Friday, May 22, 2020

Interview on Geopolitics and Empire

Dmitry Orlov gives his view on the pandemic and ensuing economic collapse. He looks at the dire situation facing the U.S., its dollar status, and the disintegration of the political system. He talks about his changed view on the climate movement and its liberal dogma. He gives his take on China, Russia, Putin after 2024, and the potential for military conflict. Finally, he provides an outline for what people should be doing to prepare as the crisis gets underway.

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Friday, May 15, 2020

The Coronavirus of Kindness

[Em português: O Coronavírus da bondade]

What will happen with the terrible-horrible-awful not-so-novel-any-more coronavirus from Hell? My guess is that SARS-Cov-2 (its official name) will go the way of SARS-Cov-1 which I can’t possibly blame anyone for not remembering. These two viruses are 80% identical and both are thought to have originated in bats. But they behave differently. No. 1 causes symptoms to appear soon after infection and although it doesn’t spread as ferociously as No. 2, it kills a lot more of the people it infects. No. 2 is so contagious that at this point containing it seems an unlikely prospect anywhere in the world, and even strenuous efforts to slow its spread haven’t made much of a difference.

But No. 2 has its good side: it kills a tiny percentage of the people it infects and in its lethality it is similar to other, familiar flu viruses. In fact, now that the coronavirus pandemic has reached a plateau or is declining throughout much of the world, it looks as if No. 2 won’t significantly affect statistics on mortality except perhaps in Belgium, San Marino and Andorra. After adjusting for population growth and an aging population in many countries, mortality is currently lower than it had been throughout most of the recent years. In spite of these differences, No. 1 and No. 2 have two major similarities: first, both were relentlessly hyped; and second, as I believe the near future will show, both will have disappeared without a trace.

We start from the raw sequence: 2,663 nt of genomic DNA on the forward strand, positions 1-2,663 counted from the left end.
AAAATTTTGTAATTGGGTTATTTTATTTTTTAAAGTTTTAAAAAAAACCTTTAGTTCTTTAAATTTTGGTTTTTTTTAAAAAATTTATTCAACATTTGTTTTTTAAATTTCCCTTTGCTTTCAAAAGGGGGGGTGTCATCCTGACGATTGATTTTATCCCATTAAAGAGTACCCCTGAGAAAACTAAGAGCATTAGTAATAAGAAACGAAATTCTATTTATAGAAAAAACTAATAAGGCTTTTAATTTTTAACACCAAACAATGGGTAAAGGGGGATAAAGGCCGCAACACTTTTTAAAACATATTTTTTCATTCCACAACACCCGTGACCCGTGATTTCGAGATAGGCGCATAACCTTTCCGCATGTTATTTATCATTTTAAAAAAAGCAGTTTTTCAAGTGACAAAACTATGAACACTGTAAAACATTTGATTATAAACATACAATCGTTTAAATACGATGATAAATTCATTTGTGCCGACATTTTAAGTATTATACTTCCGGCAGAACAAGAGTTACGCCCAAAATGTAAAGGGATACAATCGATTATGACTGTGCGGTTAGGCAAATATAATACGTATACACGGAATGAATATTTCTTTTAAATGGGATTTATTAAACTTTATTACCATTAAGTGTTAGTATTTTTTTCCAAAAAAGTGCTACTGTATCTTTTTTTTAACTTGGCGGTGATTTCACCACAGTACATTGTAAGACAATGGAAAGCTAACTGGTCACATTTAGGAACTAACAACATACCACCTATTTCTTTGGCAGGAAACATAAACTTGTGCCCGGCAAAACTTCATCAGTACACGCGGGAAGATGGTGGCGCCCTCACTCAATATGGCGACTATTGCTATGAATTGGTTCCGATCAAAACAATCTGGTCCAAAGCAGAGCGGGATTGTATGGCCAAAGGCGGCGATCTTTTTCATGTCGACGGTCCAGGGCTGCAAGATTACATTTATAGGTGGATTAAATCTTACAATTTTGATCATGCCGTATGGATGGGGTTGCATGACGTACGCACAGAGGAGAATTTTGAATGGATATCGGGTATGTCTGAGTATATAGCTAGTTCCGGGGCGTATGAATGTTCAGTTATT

But then there is one major difference between No. 1 and No. 2. Whereas No. 1 was just a bad boy virus—a minor nuisance that resulted in just 700 deaths (a little less than 0.000001% of humanity)—a solid case can be made that No. 2, in spite of already having killed 0.003% of humanity and on track to kill 0.001% more, is a good virus—so good that I am tempted to call it God’s gift to humanity. To quote from Goethe’s Faust, No. 2 might say, in its own defense: “I am part of that power which eternally wills evil and eternally works good.” Since this may seem shocking, please let me explain exactly what I mean by that.

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Friday, May 01, 2020

Gaslighting the Coronavirus

For the past few days I have been holding back on commenting on current events, all of which revolve around the new coronavirus panic, and doing as much research as I could because the substance of what’s happening has been unclear to me.

• Why shut down the global economy because of a virus that isn’t particularly dangerous and has only been responsible for just over 1% of the deaths so far this year and has only affected 0.04% of the population and has killed off a mere 0.0028% of it?

• Why quarantine healthy people instead of just the old and the sick? (In Sweden, to take a typical example, 90% of the fatal cases were among those older than 70.)

• Why shut down schools and confine children indoors if they don’t even get sick from this virus?

• Why tell people to remain indoors when lack of sunlight, exercise and exposure to a wide variety of antigens leads to weakened immune systems and higher rates of infection?

• Why struggle to create a vaccine and vaccinate everyone when this virus happens to be a safe, effective and freely available inoculant against itself for the vast majority of healthy people?

• Why emphasize artificial lung ventilation when (in New York, for example) 80% of the patients who are hooked up to ALV machines die?

• Why tell everyone to wear face masks when they only stop 95% of virus particles (at best) and so delay the amount of time it takes to get infected from 10 seconds to as much as three minutes?

After some research and some thought I have been able to arrive at a single answer to all of these questions. But first, let’s examine some of them.

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